In seeking to find the just verdict that lies between these two extremes, one explanation for the growing chasm between what the Grumpy Old Men behold and what the voters see when they look in the political mirror may be found in John Bruton's famous observation when he became Taoiseach that it had all been "a bit of a shock".

You would need every expletive invented by Mrs Brown to define the dimensions of the shock the Grumpy Old Men got when they finally secured those ministerial seals. It will be argued that they knew about the state of the country before being elected – but there is a big difference between Opposition, when what you know doesn't really matter and Pollyanna is constantly whispering in your ear; and knowing in government, when how you respond to what you know actually has an impact on citizens' lives.

It is increasingly obvious now that when they realised the State they had just secured was still falling off a cliff, the ambitions of the Government ministers shrivelled. This retraction of the radical gene meant any notions of cutting the claws of the civil service died on the vine as the Government decided it needed every ally it could get rather than the public sector equivalent of the miners' strike.

The grandiose dreams of a NewERA shrivelled because the troika wouldn't let them grow, while the plans to bring the banks to heel withered for the same reasons that informed the little death of public sector reform.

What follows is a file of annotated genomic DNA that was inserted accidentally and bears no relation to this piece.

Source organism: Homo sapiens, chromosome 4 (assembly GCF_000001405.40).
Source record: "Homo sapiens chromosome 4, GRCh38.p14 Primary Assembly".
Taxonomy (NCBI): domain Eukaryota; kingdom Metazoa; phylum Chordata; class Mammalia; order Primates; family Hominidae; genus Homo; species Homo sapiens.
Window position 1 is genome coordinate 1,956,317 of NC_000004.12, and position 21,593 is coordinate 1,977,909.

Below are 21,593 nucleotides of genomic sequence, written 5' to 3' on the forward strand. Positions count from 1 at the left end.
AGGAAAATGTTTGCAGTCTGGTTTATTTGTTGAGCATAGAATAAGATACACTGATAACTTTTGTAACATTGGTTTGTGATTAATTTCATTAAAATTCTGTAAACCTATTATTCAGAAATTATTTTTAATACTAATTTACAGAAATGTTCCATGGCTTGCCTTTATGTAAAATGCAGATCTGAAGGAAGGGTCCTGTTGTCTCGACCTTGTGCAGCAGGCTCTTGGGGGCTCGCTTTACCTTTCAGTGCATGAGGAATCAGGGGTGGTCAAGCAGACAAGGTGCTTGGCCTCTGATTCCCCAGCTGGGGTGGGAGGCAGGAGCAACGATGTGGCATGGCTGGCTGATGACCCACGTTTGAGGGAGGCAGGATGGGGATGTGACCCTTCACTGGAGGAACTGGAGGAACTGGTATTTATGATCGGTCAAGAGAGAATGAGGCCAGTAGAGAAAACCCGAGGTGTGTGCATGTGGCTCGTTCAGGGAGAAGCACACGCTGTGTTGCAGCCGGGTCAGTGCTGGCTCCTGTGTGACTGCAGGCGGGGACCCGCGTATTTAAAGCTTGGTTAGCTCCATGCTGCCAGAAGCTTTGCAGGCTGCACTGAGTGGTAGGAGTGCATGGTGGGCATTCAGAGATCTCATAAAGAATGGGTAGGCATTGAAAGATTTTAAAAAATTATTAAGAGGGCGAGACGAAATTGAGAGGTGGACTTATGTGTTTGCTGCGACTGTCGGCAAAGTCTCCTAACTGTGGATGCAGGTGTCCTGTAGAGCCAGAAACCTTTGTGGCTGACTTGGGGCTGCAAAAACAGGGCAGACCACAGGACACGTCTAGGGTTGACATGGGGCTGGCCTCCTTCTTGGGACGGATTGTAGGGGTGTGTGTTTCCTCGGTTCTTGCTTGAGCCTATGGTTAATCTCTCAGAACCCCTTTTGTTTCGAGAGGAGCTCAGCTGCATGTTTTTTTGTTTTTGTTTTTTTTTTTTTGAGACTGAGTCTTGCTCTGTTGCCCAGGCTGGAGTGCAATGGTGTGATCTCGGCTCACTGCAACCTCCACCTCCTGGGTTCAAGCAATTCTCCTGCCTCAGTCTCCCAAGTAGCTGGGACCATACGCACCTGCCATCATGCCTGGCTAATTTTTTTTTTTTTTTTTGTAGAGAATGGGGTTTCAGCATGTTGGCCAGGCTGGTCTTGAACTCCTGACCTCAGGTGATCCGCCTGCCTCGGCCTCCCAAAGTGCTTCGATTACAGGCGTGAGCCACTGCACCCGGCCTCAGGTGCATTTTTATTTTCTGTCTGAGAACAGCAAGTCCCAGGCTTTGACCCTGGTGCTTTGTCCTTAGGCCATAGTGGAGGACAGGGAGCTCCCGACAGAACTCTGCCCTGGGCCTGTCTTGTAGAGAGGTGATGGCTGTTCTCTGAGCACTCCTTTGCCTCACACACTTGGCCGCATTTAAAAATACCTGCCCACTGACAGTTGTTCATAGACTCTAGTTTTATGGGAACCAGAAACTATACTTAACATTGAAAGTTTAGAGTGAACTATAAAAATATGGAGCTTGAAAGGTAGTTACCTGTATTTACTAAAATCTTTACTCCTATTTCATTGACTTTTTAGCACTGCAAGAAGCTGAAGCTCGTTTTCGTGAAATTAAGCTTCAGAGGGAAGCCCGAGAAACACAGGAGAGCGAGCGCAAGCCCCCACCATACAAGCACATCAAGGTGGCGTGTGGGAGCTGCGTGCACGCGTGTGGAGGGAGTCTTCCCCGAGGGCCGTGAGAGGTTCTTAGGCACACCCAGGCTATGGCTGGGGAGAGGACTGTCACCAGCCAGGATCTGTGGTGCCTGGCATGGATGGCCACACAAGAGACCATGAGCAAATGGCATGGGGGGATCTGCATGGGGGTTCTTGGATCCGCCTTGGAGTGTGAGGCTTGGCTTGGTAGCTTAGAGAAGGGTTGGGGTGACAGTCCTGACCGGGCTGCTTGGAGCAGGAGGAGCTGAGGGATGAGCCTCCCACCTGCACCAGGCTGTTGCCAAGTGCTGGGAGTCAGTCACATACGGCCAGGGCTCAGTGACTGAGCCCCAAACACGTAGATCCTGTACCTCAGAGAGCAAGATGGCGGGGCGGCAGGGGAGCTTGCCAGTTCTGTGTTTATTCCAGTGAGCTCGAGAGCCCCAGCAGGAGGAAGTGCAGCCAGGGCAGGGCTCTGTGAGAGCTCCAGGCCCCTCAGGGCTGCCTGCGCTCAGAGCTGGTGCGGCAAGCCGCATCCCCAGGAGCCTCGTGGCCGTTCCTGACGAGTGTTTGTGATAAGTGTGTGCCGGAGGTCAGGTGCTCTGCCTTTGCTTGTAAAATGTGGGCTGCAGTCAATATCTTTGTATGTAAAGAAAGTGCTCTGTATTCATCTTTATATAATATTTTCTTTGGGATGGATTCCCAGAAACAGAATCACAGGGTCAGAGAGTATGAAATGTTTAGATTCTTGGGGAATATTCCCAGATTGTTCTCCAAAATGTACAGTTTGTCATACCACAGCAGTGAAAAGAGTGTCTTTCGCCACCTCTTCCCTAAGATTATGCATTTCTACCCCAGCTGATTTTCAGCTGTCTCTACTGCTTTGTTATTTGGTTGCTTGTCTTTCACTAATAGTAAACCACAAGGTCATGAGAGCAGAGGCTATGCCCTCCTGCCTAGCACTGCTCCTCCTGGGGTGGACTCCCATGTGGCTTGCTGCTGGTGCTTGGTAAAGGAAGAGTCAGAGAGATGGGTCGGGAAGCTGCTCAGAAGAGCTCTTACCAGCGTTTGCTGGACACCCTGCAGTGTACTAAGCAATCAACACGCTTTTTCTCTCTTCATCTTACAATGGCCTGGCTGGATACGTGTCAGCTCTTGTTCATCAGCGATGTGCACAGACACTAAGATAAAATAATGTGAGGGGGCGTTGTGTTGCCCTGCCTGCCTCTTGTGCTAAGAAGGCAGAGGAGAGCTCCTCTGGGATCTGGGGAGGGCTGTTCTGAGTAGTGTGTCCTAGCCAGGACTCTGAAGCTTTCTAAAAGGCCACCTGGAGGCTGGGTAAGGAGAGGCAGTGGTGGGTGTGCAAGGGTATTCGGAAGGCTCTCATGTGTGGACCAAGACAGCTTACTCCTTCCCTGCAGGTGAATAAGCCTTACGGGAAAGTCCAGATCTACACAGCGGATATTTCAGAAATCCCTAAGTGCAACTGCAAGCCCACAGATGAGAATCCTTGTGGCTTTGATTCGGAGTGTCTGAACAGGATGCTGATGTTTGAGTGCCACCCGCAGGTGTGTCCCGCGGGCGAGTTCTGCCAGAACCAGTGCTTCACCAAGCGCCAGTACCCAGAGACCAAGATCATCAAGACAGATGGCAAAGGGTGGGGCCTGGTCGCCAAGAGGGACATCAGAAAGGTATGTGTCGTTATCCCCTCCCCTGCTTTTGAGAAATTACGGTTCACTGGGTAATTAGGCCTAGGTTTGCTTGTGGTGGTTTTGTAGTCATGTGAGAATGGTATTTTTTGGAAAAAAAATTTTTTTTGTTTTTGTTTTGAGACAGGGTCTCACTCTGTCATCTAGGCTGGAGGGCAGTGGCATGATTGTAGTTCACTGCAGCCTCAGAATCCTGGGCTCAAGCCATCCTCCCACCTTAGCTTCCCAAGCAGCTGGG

Enda may have dreamed of being a JFK, but the exigencies of his alternatives meant he turned into a latterday Jack Lynch whose political imperative was to generate some form of a sense of stability.

And there was also, in fairness, an element of the challenge faced by Liam Cosgrave who had to secure the integ-rity of the State after the virus of Provoism had infiltrated the heart of Jack Lynch's cabinet. In Enda's case, a banking and business elite that were in their own sphere as wild and lawless as the Provos had mined the foundations of the Republic even more effectively.

It is a measure of the relative success of the Grumpy Old Men that we are beginning to forget the extent of the holocaust of reputational damage wrought upon us by the vast carelessness of the Ahern/Cowen era.

Ireland then was an indigent state at the edge, whose survival prospects were as equivocal as those of the euro.

Ireland quite clearly is not Greece... now... but the dis-tinction was rather less clear when the Grumpy Old Men came into office, and some degree of achievement is involved in the distance we have put between ourselves and the unfortunate Greeks.